In it, but not of it. TPM DC
The study finds that the top one-tenth of the country's wealthiest 1 percent has doubled its share of the pie from about 10 percent between 1940-1980 to over 20 percent in 2013.
The analysis, highlighted on the economics blog House of Debt, was conducted by Emmanuel Saez of UC Berkeley and Gabriel Zucman of UC Berkeley and the London School of Economics, who accompanied their findings with charts (below).
The gains have accrued overwhelmingly for the top 0.1 percent, who now enjoy their largest share of America's wealth since the 1920s. Over the same period, this small contingent has seen its gains rise significantly, while the wealth share for the bottom nine-tenths of the top 1 percent has remained about the same since the 1960.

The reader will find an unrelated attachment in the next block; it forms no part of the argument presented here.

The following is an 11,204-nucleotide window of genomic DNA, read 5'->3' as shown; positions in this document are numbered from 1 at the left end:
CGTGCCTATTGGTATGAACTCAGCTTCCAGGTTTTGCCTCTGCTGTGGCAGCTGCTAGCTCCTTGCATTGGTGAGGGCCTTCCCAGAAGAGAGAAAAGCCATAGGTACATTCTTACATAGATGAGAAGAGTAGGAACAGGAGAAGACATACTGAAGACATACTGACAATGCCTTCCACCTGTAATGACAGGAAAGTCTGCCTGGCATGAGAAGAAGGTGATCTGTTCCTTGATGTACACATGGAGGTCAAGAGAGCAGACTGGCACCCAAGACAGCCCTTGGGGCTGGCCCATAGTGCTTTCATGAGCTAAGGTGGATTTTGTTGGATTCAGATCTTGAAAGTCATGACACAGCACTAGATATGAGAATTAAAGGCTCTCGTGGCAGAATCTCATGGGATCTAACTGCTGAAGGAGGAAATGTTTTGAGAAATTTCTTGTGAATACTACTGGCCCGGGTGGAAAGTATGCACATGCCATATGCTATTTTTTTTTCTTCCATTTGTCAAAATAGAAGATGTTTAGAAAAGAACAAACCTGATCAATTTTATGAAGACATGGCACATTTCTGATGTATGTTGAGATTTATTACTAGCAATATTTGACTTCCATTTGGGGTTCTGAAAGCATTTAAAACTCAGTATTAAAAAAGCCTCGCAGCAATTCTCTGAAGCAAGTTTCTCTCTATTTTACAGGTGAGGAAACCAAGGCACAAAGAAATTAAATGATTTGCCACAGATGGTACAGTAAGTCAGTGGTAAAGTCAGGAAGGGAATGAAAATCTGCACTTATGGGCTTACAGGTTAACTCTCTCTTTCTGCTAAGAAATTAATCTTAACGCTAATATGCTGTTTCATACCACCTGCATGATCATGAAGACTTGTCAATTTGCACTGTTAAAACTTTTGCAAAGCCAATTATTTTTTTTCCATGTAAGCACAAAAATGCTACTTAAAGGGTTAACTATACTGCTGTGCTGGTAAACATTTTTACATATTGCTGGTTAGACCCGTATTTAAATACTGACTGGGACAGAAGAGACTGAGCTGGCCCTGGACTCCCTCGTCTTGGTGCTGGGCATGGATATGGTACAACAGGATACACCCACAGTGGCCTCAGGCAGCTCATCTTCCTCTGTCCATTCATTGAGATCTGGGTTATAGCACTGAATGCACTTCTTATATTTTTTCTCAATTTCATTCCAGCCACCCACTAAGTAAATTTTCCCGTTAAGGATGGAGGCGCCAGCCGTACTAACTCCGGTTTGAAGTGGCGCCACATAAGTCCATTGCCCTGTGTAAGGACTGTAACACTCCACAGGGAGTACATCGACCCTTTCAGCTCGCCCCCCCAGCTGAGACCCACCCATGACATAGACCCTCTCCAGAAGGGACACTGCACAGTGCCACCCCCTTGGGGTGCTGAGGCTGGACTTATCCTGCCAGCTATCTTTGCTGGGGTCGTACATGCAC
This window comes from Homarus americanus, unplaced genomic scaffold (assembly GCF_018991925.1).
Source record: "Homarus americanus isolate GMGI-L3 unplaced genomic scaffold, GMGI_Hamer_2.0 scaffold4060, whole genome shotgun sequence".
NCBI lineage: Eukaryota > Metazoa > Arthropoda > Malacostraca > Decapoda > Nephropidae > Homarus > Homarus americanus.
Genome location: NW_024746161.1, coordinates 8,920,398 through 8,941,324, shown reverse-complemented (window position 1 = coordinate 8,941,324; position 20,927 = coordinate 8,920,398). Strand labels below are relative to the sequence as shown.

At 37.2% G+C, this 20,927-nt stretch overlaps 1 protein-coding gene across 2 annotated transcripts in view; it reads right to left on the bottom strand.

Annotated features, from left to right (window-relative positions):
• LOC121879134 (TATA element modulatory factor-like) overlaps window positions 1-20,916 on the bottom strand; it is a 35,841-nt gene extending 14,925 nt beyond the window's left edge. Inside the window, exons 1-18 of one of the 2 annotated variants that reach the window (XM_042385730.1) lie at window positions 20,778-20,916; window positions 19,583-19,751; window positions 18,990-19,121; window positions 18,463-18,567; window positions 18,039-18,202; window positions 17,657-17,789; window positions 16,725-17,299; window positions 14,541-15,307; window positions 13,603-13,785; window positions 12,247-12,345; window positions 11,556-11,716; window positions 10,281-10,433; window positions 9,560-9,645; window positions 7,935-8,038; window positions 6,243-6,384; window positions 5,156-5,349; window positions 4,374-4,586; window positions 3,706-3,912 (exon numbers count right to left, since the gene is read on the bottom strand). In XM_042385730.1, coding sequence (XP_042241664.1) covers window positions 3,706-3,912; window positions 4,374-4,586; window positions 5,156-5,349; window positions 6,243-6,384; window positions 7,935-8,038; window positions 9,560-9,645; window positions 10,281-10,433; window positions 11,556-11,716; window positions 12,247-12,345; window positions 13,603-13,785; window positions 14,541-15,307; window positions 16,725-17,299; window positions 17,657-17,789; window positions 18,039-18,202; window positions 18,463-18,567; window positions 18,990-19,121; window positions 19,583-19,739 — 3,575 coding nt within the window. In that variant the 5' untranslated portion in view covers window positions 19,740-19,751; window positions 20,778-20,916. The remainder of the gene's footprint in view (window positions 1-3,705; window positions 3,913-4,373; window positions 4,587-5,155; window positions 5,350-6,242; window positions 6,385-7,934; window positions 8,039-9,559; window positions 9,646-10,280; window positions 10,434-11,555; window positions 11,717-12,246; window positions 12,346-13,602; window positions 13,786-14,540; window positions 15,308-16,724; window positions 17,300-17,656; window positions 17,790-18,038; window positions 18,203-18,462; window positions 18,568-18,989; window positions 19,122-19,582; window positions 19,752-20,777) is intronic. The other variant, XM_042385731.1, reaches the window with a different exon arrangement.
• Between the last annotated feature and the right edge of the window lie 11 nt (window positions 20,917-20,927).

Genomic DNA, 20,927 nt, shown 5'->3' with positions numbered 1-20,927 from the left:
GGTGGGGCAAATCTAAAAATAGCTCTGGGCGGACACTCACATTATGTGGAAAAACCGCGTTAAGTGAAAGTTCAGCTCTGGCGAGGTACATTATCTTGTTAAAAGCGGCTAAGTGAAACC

The study is unique in that it measures inequality in terms of wealth, rather than income. It builds upon a slew of research that details stark and growing inequalities in the United States.
"Wealth is as important as income for thinking about overall well-being," write Princeton's Atif Mian and University of Chicago's Amir Sufi. "For example, wealth may be more important than income in predicting who can send their kids to an expensive college. And wealth also represents control. Corporations are controlled by shareholders. So a higher concentration of wealth naturally implies that fewer individuals control the decisions made by firms in the economy."
This article has been updated for clarity.